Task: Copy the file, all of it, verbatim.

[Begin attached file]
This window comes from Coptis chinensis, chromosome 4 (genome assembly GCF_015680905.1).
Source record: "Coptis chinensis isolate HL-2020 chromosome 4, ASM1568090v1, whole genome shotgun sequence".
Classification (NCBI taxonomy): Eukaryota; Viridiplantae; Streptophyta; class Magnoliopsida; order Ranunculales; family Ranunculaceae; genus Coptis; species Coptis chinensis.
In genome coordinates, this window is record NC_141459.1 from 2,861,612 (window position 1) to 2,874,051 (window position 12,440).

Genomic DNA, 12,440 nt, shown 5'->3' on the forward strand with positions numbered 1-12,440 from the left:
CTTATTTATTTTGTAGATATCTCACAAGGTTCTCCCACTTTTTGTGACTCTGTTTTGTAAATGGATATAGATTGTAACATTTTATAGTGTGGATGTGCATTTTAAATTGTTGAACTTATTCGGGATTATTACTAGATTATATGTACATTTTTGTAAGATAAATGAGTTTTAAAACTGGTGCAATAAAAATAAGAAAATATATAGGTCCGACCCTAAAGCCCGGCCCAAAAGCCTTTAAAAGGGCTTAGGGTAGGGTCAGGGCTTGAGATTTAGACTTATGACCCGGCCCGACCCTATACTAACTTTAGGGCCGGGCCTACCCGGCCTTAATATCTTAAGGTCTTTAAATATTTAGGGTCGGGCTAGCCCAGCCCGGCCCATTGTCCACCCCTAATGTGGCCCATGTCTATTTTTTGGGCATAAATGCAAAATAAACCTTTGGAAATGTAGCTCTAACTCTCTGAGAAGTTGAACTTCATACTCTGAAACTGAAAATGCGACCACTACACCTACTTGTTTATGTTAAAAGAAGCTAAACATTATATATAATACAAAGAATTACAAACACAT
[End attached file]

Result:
This window comes from Coptis chinensis, chromosome 4 (genome assembly GCF_015680905.1).
Source record: "Coptis chinensis isolate HL-2020 chromosome 4, ASM1568090v1, whole genome shotgun sequence".
Classification (NCBI taxonomy): Eukaryota; Viridiplantae; Streptophyta; class Magnoliopsida; order Ranunculales; family Ranunculaceae; genus Coptis; species Coptis chinensis.
In genome coordinates, this window is record NC_141459.1 from 2,861,612 (window position 1) to 2,874,051 (window position 12,440).

Genomic DNA, 12,440 nt, shown 5'->3' on the forward strand with positions numbered 1-12,440 from the left:
CTTATTTATTTTGTAGATATCTCACAAGGTTCTCCCACTTTTTGTGACTCTGTTTTGTAAATGGATATAGATTGTAACATTTTATAGTGTGGATGTGCATTTTAAATTGTTGAACTTATTCGGGATTATTACTAGATTATATGTACATTTTTGTAAGATAAATGAGTTTTAAAACTGGTGCAATAAAAATAAGAAAATATATAGGTCCGACCCTAAAGCCCGGCCCAAAAGCCTTTAAAAGGGCTTAGGGTAGGGTCAGGGCTTGAGATTTAGACTTATGACCCGGCCCGACCCTATACTAACTTTAGGGCCGGGCCTACCCGGCCTTAATATCTTAAGGTCTTTAAATATTTAGGGTCGGGCTAGCCCAGCCCGGCCCATTGTCCACCCCTAATGTGGCCCATGTCTATTTTTTGGGCATAAATGCAAAATAAACCTTTGGAAATGTAGCTCTAACTCTCTGAGAAGTTGAACTTCATACTCTGAAACTGAAAATGCGACCACTACACCTACTTGTTTATGTTAAAAGAAGCTAAACATTATATATAATACAAAGAATTACAAACACAT